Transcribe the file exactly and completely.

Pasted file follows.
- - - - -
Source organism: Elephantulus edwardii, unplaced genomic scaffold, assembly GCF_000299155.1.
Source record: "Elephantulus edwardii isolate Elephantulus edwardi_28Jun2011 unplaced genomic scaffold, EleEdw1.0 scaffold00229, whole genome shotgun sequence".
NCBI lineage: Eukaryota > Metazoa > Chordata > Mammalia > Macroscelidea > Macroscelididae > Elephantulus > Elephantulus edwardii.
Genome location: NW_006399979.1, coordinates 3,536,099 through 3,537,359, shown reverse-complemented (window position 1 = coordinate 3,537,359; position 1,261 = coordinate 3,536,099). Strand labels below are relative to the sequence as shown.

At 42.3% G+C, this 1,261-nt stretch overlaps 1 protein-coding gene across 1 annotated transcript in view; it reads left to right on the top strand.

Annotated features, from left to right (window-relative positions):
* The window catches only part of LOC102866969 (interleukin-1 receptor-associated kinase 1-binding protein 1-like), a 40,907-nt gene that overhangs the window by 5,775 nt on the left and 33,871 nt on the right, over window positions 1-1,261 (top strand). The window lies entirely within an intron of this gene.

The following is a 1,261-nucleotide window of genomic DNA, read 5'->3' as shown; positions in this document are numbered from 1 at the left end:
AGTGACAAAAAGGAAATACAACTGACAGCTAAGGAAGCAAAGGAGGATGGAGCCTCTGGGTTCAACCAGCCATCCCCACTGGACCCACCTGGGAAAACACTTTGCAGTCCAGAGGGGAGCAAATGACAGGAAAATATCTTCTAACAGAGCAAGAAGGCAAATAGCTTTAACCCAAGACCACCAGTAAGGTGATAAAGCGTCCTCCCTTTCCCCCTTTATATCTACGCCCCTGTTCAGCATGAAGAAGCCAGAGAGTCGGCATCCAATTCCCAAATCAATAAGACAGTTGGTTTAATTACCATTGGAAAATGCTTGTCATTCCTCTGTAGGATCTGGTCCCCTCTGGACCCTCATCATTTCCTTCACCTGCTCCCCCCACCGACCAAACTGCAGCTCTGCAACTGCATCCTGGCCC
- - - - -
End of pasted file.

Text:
Source organism: Elephantulus edwardii, unplaced genomic scaffold, assembly GCF_000299155.1.
Source record: "Elephantulus edwardii isolate Elephantulus edwardi_28Jun2011 unplaced genomic scaffold, EleEdw1.0 scaffold00229, whole genome shotgun sequence".
NCBI lineage: Eukaryota > Metazoa > Chordata > Mammalia > Macroscelidea > Macroscelididae > Elephantulus > Elephantulus edwardii.
Genome location: NW_006399979.1, coordinates 3,536,099 through 3,537,359, shown reverse-complemented (window position 1 = coordinate 3,537,359; position 1,261 = coordinate 3,536,099). Strand labels below are relative to the sequence as shown.

At 42.3% G+C, this 1,261-nt stretch overlaps 1 protein-coding gene across 1 annotated transcript in view; it reads left to right on the top strand.

Annotated features, from left to right (window-relative positions):
* The window catches only part of LOC102866969 (interleukin-1 receptor-associated kinase 1-binding protein 1-like), a 40,907-nt gene that overhangs the window by 5,775 nt on the left and 33,871 nt on the right, over window positions 1-1,261 (top strand). The window lies entirely within an intron of this gene.

The following is a 1,261-nucleotide window of genomic DNA, read 5'->3' as shown; positions in this document are numbered from 1 at the left end:
AGTGACAAAAAGGAAATACAACTGACAGCTAAGGAAGCAAAGGAGGATGGAGCCTCTGGGTTCAACCAGCCATCCCCACTGGACCCACCTGGGAAAACACTTTGCAGTCCAGAGGGGAGCAAATGACAGGAAAATATCTTCTAACAGAGCAAGAAGGCAAATAGCTTTAACCCAAGACCACCAGTAAGGTGATAAAGCGTCCTCCCTTTCCCCCTTTATATCTACGCCCCTGTTCAGCATGAAGAAGCCAGAGAGTCGGCATCCAATTCCCAAATCAATAAGACAGTTGGTTTAATTACCATTGGAAAATGCTTGTCATTCCTCTGTAGGATCTGGTCCCCTCTGGACCCTCATCATTTCCTTCACCTGCTCCCCCCACCGACCAAACTGCAGCTCTGCAACTGCATCCTGGCCC